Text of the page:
The proton collisions in the LHC are recorded by four giant detectors – ATLAS, CMS, ALICE und LHCb – located in large underground halls around the accelerator ring. The two biggest experiments, ATLAS and CMS, are managed by large teams of more than 2000 specialists from around the world, who jointly operate the detector and collect and analyse the data it produces. DESY itself has more than 100 experts working at ATLAS and CMS.
The DESY experts help analyse the huge amount of data that the detectors collect to search for signs of new particles – a task that is like looking for a needle in a haystack. The researchers develop software tools for the data acquisition as well as for the simulation, reconstruction and analysis of the collisions. Another focal point are theoretical studies of the physics at the LHC. DESY specialists regularly travel to Geneva to operate the detectors in shifts or discuss the highly complex data analyses with colleagues from around the globe. The physicists have set up control rooms for both detectors at DESY, which allows them to remotely evaluate the quality of the data the experiments produce. In doing so, the DESY scientists benefit from their experience of operating the HERA accelerator in Hamburg.
DESY also provides large computing and storage systems for the data processing of ATLAS, CMS and LHCb. This so-called Tier-2 centre is one of the largest among the more than 170 centres of the worldwide LHC computer network and is used by research groups around the world. Closely linked to the Tier-2 centre is the National Analysis Facility (NAF), a computer complex at DESY that is available for physics analysis purposes to all German research groups participating in the LHC.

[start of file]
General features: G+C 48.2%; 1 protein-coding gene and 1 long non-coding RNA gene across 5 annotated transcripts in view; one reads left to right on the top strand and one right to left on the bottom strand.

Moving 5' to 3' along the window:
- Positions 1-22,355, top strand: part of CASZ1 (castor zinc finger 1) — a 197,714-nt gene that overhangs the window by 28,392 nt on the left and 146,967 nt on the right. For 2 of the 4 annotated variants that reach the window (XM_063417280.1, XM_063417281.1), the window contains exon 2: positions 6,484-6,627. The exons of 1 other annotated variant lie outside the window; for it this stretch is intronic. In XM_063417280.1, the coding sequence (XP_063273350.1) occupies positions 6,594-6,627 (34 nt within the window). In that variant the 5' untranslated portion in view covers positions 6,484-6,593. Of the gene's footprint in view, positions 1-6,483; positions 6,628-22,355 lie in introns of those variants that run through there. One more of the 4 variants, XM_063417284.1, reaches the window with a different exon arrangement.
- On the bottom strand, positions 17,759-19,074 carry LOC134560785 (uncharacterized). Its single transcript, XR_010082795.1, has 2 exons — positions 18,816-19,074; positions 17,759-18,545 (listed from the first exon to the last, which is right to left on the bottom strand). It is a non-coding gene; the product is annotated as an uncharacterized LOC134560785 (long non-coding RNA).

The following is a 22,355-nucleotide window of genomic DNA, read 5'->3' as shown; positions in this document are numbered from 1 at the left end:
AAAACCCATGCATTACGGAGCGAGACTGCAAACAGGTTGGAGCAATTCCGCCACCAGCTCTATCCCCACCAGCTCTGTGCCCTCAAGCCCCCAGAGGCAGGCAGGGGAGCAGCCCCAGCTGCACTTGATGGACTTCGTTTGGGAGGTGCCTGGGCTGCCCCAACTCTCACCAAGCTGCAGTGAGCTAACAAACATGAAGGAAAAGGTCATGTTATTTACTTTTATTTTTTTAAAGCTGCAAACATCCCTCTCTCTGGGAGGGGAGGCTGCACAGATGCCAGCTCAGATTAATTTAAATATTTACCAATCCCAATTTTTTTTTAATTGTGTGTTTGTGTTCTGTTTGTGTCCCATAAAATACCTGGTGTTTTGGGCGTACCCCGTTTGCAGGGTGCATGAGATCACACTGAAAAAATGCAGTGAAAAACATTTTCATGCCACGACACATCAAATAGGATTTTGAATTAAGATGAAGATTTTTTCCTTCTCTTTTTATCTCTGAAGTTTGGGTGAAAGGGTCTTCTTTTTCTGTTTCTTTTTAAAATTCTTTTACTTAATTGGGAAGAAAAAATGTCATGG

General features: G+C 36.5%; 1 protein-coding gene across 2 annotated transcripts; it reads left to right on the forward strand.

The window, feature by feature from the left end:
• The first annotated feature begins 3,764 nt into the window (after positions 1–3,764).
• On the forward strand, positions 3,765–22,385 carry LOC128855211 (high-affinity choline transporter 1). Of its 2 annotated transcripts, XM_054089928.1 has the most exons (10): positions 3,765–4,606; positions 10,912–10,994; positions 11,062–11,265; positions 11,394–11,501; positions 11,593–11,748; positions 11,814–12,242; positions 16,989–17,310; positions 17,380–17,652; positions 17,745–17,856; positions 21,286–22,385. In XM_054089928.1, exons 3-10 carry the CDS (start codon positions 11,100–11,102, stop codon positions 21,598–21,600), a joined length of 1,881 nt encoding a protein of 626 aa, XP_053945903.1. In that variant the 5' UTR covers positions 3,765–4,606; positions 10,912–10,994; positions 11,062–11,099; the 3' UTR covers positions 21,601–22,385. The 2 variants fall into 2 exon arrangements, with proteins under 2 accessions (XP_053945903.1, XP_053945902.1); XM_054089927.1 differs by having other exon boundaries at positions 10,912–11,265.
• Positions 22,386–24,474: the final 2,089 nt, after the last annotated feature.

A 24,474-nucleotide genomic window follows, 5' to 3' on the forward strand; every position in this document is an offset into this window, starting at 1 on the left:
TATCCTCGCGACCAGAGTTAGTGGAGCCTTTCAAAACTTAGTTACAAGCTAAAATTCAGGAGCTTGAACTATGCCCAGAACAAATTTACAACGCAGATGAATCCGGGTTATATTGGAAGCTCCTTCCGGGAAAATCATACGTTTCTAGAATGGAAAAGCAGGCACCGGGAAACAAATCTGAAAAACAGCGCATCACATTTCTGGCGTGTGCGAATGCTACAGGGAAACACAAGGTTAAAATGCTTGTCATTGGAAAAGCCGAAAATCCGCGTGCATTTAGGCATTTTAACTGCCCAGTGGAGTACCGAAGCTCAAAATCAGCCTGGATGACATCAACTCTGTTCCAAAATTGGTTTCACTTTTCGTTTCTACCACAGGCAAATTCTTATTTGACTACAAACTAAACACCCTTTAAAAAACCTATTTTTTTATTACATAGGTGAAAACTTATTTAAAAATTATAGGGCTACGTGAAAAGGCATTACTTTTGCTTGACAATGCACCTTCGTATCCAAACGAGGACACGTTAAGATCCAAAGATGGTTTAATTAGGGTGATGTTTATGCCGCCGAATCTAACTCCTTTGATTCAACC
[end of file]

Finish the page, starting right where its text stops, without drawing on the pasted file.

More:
Upgrade for the LHC
DESY's expertise in the construction and operation of detectors is also in great demand at the LHC experiments. Around 2020, CERN is planning an expansion of the accelerator, after which the LHC is expected to produce up to ten times more proton collisions than at present. That change will also require an upgrade of the detectors. DESY contributes to the preparations for this upgrade.
The inside of the CMS detector will be completely replaced and fitted with new sensors made of state-of-the-art materials to make them more robust, lighter and more sensitive. The problem is that the more collisions occur within a particle detector, the more its sensors are subjected to high-energy radiation. Ordinary chips like the ones used in cell phone cameras would fail very soon. That’s why DESY researchers in conjunction with industrial scientists are searching for new, extremely robust sensor materials. Candidate materials are being tested, among other locations, at DESY in Hamburg and Zeuthen.
Radiation resistance is not the only attribute sought in the new sensors – they also need to be finer grained. In the same way that digital cameras are providing more and more megapixels, the researchers aim to substantially increase the resolution of their sensors. In doing so, they are benefiting from the continuing advances in chip manufacturing technology. In collaboration with several universities, DESY is slated to assemble one of the end caps of ATLAS. This will involve more than 3000 individual modules with a total of 25 square metres of silicon.